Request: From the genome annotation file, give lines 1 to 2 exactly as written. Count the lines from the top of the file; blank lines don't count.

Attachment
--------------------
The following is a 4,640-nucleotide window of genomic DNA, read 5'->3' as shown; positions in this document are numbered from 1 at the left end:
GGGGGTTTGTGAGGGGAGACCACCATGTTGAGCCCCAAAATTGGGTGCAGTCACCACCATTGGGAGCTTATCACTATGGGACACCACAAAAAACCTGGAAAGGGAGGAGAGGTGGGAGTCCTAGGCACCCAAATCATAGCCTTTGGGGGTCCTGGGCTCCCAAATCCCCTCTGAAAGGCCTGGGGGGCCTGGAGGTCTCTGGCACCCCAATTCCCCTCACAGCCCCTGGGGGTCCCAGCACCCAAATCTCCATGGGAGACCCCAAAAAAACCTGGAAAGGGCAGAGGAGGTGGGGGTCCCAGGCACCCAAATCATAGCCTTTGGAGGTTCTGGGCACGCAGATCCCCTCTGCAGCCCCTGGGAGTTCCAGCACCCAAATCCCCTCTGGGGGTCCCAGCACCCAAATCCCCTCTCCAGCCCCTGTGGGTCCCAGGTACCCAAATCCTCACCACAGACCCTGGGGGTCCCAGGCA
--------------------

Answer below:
The following is a 4,640-nucleotide window of genomic DNA, read 5'->3' as shown; positions in this document are numbered from 1 at the left end:
GGGGGTTTGTGAGGGGAGACCACCATGTTGAGCCCCAAAATTGGGTGCAGTCACCACCATTGGGAGCTTATCACTATGGGACACCACAAAAAACCTGGAAAGGGAGGAGAGGTGGGAGTCCTAGGCACCCAAATCATAGCCTTTGGGGGTCCTGGGCTCCCAAATCCCCTCTGAAAGGCCTGGGGGGCCTGGAGGTCTCTGGCACCCCAATTCCCCTCACAGCCCCTGGGGGTCCCAGCACCCAAATCTCCATGGGAGACCCCAAAAAAACCTGGAAAGGGCAGAGGAGGTGGGGGTCCCAGGCACCCAAATCATAGCCTTTGGAGGTTCTGGGCACGCAGATCCCCTCTGCAGCCCCTGGGAGTTCCAGCACCCAAATCCCCTCTGGGGGTCCCAGCACCCAAATCCCCTCTCCAGCCCCTGTGGGTCCCAGGTACCCAAATCCTCACCACAGACCCTGGGGGTCCCAGGCA